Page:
IT departments are excited about the benefits of a multi-cloud strategy, but this strategy also presents a number of obstacles. In particular, updating legacy systems, the growing skills gap for employees, and managing the numerous apps and cloud software continue to be menacing opponents.
Let’s face these IT foes by identifying some Easter eggs that will unlock the best strategy.
To increase efficiency, decrease cost, and bolster security, IT departments are replacing their company’s legacy systems. Here’s an illustrative example: somewhere in your company building, there’s a closet packed to the brim with heavy, outdated legacy telephony hardware. It’s burdensome—especially as it ages—costing you thousands of dollars in hardware upgrades, and bringing in specialized technicians to manage the system. Not to mention the hundreds of hours the IT department sacrifices to keep the system updated and effective.
Enterprise are saving time and money by clearing out that closet and upgrading their legacy systems to a cloud-based solution. In a cloud solution, you hand off all that responsibility to the vendor, usually to dependable and professional Hosted VoIP company. Like in the example with business phone systems—with a cloud solution, you’d no longer need to buy hardware or keep it on your premises. Your IT department also rids itself of the headache, risk, and effort involved in keeping that legacy business PBX system alive.
(To see an in-depth breakdown of the benefits upgrading your legacy systems, check out the TCO comparison of Hosted VoIP and a legacy PBX system).
Replace those legacy systems with cloud-based solutions is simple.
Note: As your company transitions from its legacy systems, you’ll often adopt more than one cloud-based solution. In fact, 85% of enterprises utilized a multi-cloud strategy in 2017.
Companies matriculating to cloud-based solutions ultimately contribute to the widening skills gap in the industry. Because the Cloud is a fairly new technology, many IT employees aren’t ready to make this leap with mid markets and enterprises. Not to mention that once inundated in the quagmire of day-to-day work tasks, employees struggle to find time to learn about the new and exciting ideas in their field.
For a lot of mid-market IT departments, the solution is hiring new employees. This is a reasonable strategy, but it costs thousands of dollars to find and hire a new employee. You must be wary of growing too dependent on this expensive strategy, so in tandem to your hiring strategy, you need to institute a culture of agility and learning.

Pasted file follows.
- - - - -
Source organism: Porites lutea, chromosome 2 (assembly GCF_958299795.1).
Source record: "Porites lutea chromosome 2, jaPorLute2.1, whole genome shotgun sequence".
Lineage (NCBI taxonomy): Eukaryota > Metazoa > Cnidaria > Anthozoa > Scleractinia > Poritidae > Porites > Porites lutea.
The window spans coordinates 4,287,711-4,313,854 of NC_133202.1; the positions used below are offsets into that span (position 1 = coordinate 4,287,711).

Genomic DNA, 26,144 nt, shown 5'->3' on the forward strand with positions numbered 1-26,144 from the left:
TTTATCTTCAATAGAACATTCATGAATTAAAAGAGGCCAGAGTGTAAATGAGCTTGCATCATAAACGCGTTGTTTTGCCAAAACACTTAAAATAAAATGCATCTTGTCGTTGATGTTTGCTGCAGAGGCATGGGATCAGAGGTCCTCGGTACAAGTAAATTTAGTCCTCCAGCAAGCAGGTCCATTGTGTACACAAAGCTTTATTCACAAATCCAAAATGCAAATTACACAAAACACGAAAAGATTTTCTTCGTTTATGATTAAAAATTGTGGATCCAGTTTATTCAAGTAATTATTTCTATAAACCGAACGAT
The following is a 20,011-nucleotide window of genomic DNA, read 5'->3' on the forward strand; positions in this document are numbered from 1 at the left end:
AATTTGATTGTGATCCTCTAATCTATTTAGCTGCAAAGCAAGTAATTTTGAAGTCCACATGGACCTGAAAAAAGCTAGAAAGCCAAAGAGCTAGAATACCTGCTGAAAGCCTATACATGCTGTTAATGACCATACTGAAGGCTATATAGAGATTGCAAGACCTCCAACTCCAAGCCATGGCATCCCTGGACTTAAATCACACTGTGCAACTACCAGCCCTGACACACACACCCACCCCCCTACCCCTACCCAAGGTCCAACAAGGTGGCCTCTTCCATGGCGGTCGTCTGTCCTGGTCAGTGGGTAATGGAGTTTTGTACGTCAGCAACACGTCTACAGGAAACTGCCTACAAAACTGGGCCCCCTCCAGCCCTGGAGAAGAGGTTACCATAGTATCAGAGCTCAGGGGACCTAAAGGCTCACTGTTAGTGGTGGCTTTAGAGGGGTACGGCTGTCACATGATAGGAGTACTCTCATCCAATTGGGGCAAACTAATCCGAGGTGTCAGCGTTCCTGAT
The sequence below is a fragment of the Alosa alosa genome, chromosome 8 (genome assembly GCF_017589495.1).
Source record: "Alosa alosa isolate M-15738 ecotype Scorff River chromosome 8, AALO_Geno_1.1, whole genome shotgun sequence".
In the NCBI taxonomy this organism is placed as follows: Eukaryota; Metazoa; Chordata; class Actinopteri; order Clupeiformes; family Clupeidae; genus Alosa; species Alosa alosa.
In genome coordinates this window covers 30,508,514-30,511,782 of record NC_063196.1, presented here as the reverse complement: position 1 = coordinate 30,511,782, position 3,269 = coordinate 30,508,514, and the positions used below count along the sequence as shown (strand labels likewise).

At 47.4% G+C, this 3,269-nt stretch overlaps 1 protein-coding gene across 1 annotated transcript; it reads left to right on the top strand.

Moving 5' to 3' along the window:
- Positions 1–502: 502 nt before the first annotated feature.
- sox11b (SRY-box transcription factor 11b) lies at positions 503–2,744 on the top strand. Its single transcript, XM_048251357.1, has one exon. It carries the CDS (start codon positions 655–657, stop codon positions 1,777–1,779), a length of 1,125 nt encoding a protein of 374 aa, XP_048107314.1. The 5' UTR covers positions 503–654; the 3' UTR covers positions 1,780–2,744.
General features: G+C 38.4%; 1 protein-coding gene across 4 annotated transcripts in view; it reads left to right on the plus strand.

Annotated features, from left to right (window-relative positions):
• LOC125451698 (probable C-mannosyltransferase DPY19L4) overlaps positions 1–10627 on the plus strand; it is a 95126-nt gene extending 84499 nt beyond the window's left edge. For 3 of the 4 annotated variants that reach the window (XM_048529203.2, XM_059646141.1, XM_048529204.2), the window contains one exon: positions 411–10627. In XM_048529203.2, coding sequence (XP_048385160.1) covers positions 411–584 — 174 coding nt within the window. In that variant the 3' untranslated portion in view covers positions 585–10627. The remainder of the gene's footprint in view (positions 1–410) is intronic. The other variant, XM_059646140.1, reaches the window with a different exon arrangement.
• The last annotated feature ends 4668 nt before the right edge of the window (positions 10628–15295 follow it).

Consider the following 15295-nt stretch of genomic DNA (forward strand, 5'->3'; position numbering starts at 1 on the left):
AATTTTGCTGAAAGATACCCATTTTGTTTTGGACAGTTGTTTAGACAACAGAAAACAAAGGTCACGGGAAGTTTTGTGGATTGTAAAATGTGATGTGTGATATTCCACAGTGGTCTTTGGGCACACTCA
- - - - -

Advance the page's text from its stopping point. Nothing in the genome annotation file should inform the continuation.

For example, when you hire, make clear your expectations for employees to research, learn, and adapt to the quickly changing IT field. Here are a couple of ideas to invest in your current employees and keep this widening skills gap at bay for your IT employees.
As your company transitions from legacy systems to the Cloud, you’ll encounter the difficulty of managing all of these new cloud-based solutions. “With the growing enterprise of startups, and growing pains that comes with that, centralizing apps that departments have purchased for their needs can become troublesome,” says Dee Jarvis, IT Manager at Jive Communications.
Gmail. Creative Cloud. SalesForce. The list of software and logins goes on and on. Multiply that by 500 Jive employees, and swinging the lasso needed to bring down that massive bull of cloud applications is quite daunting.
Jive’s IT department currently is tackling this common IT obstacle, so I talked to Dee Jarvis about his strategy for consolidating cloud apps for your company employees.
Jive currently utilizes Google to manage our cloud-based identities. Using the SAML standard, Jarvis and his team can connect to many different cloud apps and manage user logins in one central location.
As mid-market companies adopt this multi-cloud or hybrid strategy, your IT departments will at some point face the three obstacles addressed in this article. First, you’ll need to make the transition to the Cloud by identifying your company legacy systems and replacing them.
As you commit your IT department to this multi-cloud environment you should prepare your team for this transition. You need to ensure that you have the employees with the necessary skills, and that you establish a culture of learning and agility to embark on this new frontier.
Finally, you’ll encounter the last obstacle: living in this multi-cloud environment you’ve built. Consolidating tools is just one aspect of living in a multi-cloud environment, but it’s a good place to start. Because ultimately, this multi-cloud environment should save your department money and time, and simply employees lives by consolidating apps and tools into one interface.